In contrast, current US GAAP is based on an incurred loss model that delays recognition of credit losses until it is probable the loss has been incurred. CECL removes the threshold of “probable” and requires recognition of credit losses when such losses are “expected.” That is, even though a credit loss event may not have occurred yet, lifetime losses would still be recorded on day one (i.e., origination or purchase of the asset) under CECL based on expected future losses. A reserve is generally required even if the risk of loss is remote. Further, current practice for estimating credit losses is generally focused on the past i.e., historical loss experience and current conditions, whereas CECL also requires consideration of reasonable and supportable forecasts and, if necessary, reversion to historical loss information as mentioned earlier. In other words, CECL is based on the entire expected life of the asset. Accordingly, it is anticipated that credit losses will be both recognized earlier and for a different amount under the new CECL model than under the prior incurred loss model.

Key changes from existing guidance to the new CECL model are summarized below:

When to recognize credit losses When probable that loss has been incurred, generally subsequent to initial recognition of the asset. When losses are expected, in almost all cases upon initial recognition of the asset.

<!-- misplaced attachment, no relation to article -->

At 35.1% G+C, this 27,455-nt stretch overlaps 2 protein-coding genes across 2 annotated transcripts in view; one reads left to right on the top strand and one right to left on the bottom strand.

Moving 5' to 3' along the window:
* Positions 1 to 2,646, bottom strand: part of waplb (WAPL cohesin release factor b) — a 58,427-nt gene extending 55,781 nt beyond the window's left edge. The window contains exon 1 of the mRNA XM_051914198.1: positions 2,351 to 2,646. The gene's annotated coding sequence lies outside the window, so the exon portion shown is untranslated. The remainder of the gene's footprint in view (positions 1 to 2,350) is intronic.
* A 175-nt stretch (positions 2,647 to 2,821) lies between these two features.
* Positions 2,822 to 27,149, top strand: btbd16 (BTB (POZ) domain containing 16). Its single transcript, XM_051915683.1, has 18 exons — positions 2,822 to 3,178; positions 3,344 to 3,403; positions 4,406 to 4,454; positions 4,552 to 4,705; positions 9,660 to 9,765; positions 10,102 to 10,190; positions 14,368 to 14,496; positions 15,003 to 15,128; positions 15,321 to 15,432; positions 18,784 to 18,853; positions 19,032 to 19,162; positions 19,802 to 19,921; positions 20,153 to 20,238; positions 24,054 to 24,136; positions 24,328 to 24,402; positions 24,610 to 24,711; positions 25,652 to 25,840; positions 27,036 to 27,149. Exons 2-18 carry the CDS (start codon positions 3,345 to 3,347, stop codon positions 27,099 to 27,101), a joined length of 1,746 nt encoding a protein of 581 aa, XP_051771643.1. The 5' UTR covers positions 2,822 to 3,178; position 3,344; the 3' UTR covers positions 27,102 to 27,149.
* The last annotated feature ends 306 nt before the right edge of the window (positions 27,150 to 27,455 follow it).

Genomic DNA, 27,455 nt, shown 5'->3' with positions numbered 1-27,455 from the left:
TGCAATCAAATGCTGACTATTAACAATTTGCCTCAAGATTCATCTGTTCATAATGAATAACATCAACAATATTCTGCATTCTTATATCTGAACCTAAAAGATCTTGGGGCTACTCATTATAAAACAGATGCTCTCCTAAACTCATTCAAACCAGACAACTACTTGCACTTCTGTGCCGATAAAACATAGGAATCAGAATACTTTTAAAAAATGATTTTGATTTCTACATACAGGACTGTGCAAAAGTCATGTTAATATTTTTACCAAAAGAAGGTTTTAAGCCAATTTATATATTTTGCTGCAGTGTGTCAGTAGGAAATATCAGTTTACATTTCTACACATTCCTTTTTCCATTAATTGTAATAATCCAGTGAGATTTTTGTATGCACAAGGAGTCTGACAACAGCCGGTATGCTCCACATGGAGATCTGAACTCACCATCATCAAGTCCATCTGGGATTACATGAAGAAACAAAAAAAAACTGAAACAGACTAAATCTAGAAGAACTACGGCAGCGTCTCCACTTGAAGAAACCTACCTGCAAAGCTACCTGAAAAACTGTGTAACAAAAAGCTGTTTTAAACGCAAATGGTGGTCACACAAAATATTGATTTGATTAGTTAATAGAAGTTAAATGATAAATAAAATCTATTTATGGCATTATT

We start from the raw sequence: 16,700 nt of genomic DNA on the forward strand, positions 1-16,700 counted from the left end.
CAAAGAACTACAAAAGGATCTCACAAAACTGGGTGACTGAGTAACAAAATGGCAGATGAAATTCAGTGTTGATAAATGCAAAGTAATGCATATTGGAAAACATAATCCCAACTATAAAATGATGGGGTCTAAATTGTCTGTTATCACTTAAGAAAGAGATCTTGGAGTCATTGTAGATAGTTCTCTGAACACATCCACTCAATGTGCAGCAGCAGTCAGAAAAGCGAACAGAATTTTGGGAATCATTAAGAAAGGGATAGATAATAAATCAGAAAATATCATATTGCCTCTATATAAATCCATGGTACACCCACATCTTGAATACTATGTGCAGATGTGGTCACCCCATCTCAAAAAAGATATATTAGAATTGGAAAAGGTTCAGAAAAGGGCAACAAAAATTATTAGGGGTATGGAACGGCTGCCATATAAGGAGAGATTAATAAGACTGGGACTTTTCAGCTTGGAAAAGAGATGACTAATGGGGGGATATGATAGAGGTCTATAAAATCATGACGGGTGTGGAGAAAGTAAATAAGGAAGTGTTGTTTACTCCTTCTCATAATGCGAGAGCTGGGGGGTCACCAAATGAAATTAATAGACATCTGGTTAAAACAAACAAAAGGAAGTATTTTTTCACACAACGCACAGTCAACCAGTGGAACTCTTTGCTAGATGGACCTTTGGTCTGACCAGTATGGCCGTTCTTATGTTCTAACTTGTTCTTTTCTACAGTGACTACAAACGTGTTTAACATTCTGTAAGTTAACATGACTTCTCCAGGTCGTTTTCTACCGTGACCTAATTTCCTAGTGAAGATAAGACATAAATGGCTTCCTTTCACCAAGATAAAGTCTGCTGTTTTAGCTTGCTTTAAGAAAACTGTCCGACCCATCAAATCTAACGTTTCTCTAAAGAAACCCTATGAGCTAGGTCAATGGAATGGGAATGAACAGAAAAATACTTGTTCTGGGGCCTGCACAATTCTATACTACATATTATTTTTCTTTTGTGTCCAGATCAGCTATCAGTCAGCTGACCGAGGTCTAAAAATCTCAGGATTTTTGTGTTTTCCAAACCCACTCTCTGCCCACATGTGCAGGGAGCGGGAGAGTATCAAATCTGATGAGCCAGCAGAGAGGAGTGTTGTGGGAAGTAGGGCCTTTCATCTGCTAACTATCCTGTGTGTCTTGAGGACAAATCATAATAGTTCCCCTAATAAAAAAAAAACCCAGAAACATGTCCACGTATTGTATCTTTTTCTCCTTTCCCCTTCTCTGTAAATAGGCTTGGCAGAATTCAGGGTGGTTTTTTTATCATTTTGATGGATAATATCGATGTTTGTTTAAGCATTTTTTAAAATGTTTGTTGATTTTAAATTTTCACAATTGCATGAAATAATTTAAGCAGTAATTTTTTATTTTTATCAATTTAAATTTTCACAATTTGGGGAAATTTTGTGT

Period to consider Not an explicit input to incurred loss model Contractual term
Information to consider Historical loss and current economic conditions Historical loss, current economic conditions, reasonable and supportable forecasts about future conditions (with reversion ot historical loss information for future periods beyond those that can be reasonably forecast)
Unit of Account Pooling generally not required, but permitted Pooling required when assets share similar risk characteristics

If an asset’s risk characteristics changes such that it no longer shares similar risk characteristics with other assets in the existing pool and there is no other pool having similar characteristics, that asset should be evaluated individually. For instance, if a customer files for bankruptcy, that asset is unlikely to share similar risk characteristics as collection would now be based on that customer’s facts and circumstances.


Historical Loss Information
Segments or pools are created based on common loan characteristics. A combination of both internal and external information, including macroeconomic variables, are used to establish a relationship between historical losses and other variables.
Current Conditions
To reflect current asset-specific risk characteristics, adjustments to the historical data will need to be considered. These adjustments are usually done through a combination of both qualitative and quantitative factors.
Reasonable & Supportable Forecasts
The forecast period to project expected credit losses should be reasonable and supportable. Document the rationale and provide evidence supporting the reliability and accuracy of economic scenarios and forecasts.
Revision to History
Entities should revert to historical loss information when unable to make reasonable and supportable forecasts. The reversion method applied must be well documented and is not a policy election.
Expected Credit Loss
The results should represent the current expected credit loss over the remaining contractual term of the financial asset or group of financial assets.



[1] See ASU 2019-04, Codification Improvements to Topic 326, Financial Instruments—Credit Losses, Topic 815, Derivatives and Hedging, and Topic 825, Financial Instruments.
[2] See ASC 326-20-30-2
[3] See ASC 326-20-55-5


About the Authors

Eric D. German
Eric D. German
Partner, Assurance and Advisory